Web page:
The Adapter Factory provides rapid integration with commercial or custom systems. Users can create or modify integrations by using the graphical user interface of the Adapter Factory, without programming or scripting. When connectors are created, Oracle Identity Manager repository maintains the definitions and creates self-documenting views. You use these views to extend, maintain, and upgrade connectors.
Predefined Oracle Identity Manager connectors are designed for commonly used target systems such as Microsoft Active Directory and PeopleSoft Enterprise Applications. The architecture of a predefined connector is based on either the APIs that the target system supports or the data repository type and schema in which the target system stores user data.The use of a predefined connector is the recommended integration method when such a connector is available for the target system. However, in some instances you might want to integrate Oracle Identity Manager with a target system that has no corresponding predefined connector. For example, XYZ Travels Inc. owns a custom Web-based application that its customers use to request airline fare quotes. Agents, who are also employees of XYZ Travels, respond to these requests by using the same application. Customers register themselves to create accounts in this application. However, XYZ Travels employees need to have accounts auto-provisioned based on their HR job title. Account management functions, such as create, update, and delete, of the application are available through Java APIs. There is no predefined connector available to integrate the custom application with Oracle Identity Manager. Therefore, you must create the custom connectors that call the Java APIs exposed by the target application.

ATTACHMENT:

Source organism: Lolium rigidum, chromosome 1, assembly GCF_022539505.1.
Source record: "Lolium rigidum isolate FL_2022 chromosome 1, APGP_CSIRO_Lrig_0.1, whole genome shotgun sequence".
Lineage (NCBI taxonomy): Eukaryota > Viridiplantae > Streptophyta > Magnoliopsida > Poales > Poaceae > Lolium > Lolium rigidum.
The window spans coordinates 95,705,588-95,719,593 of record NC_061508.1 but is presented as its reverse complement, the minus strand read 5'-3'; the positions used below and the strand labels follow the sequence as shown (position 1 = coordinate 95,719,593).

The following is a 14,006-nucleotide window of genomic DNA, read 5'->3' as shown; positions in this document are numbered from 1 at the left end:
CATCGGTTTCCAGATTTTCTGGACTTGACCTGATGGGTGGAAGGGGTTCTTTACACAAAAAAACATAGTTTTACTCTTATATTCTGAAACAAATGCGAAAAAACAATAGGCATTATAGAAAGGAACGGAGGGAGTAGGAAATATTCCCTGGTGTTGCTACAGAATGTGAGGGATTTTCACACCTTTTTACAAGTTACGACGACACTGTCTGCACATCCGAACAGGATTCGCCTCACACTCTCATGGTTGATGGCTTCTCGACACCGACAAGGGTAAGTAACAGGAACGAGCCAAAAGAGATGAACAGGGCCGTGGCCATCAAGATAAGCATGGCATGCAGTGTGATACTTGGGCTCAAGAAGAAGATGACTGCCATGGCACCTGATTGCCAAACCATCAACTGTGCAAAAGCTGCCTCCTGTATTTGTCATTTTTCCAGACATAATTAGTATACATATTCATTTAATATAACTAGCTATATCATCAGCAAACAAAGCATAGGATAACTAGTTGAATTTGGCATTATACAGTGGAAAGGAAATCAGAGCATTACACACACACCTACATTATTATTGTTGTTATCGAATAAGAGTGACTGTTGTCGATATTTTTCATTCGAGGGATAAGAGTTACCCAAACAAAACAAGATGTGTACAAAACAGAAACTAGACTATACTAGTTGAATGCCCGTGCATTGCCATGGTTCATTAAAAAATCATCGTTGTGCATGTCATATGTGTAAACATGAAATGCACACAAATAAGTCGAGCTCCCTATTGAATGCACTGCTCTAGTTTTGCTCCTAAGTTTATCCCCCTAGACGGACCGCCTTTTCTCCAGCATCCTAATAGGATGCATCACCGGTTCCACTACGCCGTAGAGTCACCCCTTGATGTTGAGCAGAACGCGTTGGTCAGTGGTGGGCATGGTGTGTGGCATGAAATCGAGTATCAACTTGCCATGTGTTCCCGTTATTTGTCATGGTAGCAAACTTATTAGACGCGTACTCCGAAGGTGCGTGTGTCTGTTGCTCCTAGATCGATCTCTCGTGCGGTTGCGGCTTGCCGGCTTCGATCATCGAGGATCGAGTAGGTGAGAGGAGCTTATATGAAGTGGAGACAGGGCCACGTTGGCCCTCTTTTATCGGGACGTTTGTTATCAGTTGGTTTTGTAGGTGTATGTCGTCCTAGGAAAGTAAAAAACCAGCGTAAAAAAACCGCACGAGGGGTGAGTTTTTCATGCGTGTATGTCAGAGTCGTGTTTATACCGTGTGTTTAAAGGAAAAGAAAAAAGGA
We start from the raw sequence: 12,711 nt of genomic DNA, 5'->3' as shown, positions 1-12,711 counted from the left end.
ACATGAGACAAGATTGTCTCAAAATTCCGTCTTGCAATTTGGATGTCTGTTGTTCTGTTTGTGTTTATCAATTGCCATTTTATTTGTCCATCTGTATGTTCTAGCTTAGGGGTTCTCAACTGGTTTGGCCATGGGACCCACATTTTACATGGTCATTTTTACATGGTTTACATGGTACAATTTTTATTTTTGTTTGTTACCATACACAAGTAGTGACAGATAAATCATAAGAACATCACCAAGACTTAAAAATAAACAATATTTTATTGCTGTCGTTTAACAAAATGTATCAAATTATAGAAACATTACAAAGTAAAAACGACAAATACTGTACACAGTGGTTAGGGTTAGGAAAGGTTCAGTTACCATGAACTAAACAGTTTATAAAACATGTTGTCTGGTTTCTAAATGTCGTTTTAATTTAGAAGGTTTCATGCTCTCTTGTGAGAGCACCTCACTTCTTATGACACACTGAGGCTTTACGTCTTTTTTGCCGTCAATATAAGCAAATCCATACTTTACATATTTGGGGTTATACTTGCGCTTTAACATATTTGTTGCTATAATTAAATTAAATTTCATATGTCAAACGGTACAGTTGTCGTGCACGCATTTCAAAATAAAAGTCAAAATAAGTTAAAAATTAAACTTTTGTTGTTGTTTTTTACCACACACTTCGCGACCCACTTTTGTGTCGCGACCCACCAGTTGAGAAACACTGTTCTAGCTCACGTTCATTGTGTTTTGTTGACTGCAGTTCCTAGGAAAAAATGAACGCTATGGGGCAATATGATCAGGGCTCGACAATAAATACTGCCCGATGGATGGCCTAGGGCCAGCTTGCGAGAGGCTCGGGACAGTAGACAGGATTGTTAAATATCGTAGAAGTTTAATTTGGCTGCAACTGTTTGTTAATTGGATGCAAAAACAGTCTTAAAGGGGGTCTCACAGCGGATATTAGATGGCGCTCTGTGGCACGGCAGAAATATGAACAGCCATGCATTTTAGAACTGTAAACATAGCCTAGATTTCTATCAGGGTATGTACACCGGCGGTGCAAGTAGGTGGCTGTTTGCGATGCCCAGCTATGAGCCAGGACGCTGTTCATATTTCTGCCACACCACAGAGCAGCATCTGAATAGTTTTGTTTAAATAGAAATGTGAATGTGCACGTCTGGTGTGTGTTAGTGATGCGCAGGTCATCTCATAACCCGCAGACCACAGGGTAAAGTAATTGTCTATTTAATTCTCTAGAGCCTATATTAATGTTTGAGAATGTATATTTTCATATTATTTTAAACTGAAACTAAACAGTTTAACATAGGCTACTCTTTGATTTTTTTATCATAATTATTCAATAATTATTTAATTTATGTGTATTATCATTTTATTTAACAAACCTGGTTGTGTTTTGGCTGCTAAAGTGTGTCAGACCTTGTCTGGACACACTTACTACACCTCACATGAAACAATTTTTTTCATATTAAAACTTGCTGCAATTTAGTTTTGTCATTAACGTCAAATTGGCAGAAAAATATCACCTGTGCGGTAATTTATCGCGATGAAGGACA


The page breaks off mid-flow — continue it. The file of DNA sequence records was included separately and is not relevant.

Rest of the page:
To integrate Oracle Identity Manager with a target system that has no corresponding predefined connector, you can create a custom connector to link the target system and Oracle Identity Manager. If you do not need the customization features of the Adapter Factory, then you can create the connector by using the Generic Technology Connector (GTC) feature of Oracle Identity Manager.
You can quickly and easily build a basic connector without advanced features and customized behavior by using generic connectivity technologies such as SPML and JDBC. GTC is a wizard that provides an alternative environment for connector development to rapidly create all the necessary functional components that make up a target system connector in Oracle Identity Manager.